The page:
Johanny Cepeda-Freytiz is Reading’s chosen State Rep, the first Democrat and Latina ever elected from PA District 129
Cepeda-Freyitz’s victory is big for PA House balance in favor of Democrats.
MORE IN THIS SECTION
Reading residents officially welcomed Johanny Cepeda-Freytiz as their elected candidate for PA House District 129, as election results poured in from the 2022 midterms, eventually certifying her as the victor.
Within Pennsylvania’s battleground sphere, the 129th seat represented a microcosm of two unique congressional races with their first Latinas on the ballot.
In Harrisburg, Shamaine Daniels ran the last stretch of her bid against Representative Scott Perry, a Republican incumbent in Congress.
Cepeda-Freytiz, a Democrat, hoped to succeed Jim Cox, a Republican incumbent who served the district since 2007.
Albeit a historically Republican stronghold, Reading recently underwent dramatic redistricting that incorporated the broader Latino population occupying the district.
The newly-redrawn Reading gave Cepeda-Freytiz an unexpected edge to compete for State Representative.
“We’re making a mark. We’re chiseling away at creating equity, diversity and inclusion,” said an emotional Cepeda-Freytiz.
In the hours leading to the results, Cepeda-Freytiz toured several poll sites across the district, encouraging eleventh hour voters to cast their ballot, as the campaign prepped for the evening’s celebration.
Outside precinct perimeters, Cepeda-Freytiz engaged exiting voters: “Hoped I earned your vote!” she said.
At the polls, Reading natives residing in D.C. told AL DÍA they’d traveled to the district on behalf of Cepeda-Freytiz because “she is close to the community.”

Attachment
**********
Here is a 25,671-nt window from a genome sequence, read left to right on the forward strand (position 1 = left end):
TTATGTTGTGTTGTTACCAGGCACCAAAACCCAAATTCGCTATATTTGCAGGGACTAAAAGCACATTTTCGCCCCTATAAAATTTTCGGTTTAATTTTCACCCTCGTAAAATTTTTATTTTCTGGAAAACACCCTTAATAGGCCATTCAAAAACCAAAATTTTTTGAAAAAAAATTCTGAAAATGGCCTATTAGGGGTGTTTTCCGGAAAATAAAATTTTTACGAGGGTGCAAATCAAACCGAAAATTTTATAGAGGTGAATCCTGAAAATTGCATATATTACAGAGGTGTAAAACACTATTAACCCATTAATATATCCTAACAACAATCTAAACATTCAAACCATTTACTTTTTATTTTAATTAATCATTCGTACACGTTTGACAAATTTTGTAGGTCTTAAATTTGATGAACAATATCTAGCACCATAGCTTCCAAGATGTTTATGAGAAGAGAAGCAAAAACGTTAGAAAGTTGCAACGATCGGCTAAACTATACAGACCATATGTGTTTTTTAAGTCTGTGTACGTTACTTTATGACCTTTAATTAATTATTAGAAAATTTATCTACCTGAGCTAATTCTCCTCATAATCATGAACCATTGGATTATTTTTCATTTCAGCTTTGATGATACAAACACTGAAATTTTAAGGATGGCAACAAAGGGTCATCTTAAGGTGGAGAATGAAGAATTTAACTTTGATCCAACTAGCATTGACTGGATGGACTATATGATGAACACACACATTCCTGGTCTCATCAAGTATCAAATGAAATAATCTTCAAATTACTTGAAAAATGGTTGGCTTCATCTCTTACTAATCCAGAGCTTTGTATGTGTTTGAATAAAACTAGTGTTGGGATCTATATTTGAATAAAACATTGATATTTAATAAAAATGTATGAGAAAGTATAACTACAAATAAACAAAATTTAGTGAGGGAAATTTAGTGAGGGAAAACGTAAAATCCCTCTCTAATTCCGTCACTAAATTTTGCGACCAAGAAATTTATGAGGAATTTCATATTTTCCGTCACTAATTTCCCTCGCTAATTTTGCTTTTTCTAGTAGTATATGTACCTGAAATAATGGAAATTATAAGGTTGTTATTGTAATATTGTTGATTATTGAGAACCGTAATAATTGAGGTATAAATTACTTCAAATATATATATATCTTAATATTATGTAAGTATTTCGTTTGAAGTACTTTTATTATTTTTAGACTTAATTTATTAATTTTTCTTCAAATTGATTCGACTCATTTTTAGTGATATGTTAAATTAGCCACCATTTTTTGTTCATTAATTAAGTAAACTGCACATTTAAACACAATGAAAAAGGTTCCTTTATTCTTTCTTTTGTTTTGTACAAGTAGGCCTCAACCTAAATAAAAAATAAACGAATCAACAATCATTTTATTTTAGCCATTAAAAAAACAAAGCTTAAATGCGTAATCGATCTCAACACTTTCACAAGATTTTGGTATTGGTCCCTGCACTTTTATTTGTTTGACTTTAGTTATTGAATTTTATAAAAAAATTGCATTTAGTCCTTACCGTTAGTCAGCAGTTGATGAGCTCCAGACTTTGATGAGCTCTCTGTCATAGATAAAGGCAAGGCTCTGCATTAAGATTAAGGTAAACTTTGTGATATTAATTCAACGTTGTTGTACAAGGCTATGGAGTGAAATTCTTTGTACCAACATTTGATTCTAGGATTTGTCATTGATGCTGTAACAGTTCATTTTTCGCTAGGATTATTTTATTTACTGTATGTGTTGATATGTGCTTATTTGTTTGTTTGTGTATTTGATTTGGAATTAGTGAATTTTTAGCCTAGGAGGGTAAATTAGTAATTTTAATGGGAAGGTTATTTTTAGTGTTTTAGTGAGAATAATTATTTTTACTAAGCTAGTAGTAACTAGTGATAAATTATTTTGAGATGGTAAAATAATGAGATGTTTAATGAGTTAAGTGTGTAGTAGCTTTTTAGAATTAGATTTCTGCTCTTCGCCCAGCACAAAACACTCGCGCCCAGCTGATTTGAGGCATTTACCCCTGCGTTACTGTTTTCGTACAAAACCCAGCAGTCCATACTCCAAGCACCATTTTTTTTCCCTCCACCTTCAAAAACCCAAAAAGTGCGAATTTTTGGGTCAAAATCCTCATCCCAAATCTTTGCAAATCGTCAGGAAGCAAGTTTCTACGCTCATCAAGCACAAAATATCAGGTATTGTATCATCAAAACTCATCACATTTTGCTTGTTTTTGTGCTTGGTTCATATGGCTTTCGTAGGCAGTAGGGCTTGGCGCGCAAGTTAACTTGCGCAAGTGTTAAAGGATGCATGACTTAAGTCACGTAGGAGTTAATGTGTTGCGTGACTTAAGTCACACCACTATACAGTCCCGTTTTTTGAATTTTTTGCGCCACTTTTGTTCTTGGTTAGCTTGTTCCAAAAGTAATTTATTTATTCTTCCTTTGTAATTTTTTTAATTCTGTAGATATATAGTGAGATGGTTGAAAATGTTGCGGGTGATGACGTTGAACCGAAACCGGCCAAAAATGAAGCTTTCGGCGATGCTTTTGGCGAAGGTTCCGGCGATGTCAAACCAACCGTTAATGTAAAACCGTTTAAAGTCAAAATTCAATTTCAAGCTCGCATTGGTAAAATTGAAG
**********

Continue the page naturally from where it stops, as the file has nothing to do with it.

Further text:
“I think she has a great moral compass,” a voter, Jonathan, said.
Cepeda-Freytiz, a business owner of a signature Dominican restaurant along Reading’s Penn Street, turned her diner into a campaign HQ, where she ran a tight-knit political operation.
“As a Latina woman, [there are] these taboos that are placed on us,” noted Cepeda-Freytiz, who described the obstacles from both party lines.
After the primaries, Cepeda-Freytiz lost her campaign manager due to internal issues, unexpectedly rendering her team without leadership.
And in July, Cepeda-Freytiz grappled with the loss of her father, an event that heaved her campaign and nomination.
“The average person would have given up a long time ago,” a campaign staffer said.
But Cepeda-Freytiz maintained a steady ship alongside Angel Figueroa, an expert campaign hand who had canvassed Latinos for then-nominee Joe Biden in the 2020 elections.
Figueroa served as campaign director for Cepeda-Freytiz, and saw the campaign through until election night.
An overwhelmed Cepeda-Freytiz told AL DIA her first order of business is to be “sworn in, learn the ropes and be a game changer for my community.”
Boasting a “people over politics” message, Cepeda-Freytiz wants to lead above politics and party lines, and “work for the people.”
She ran against Barry Llewellyn, the Republican nominee whose campaign proposals were reminiscent of many right-wing sentiments espoused by the GOP.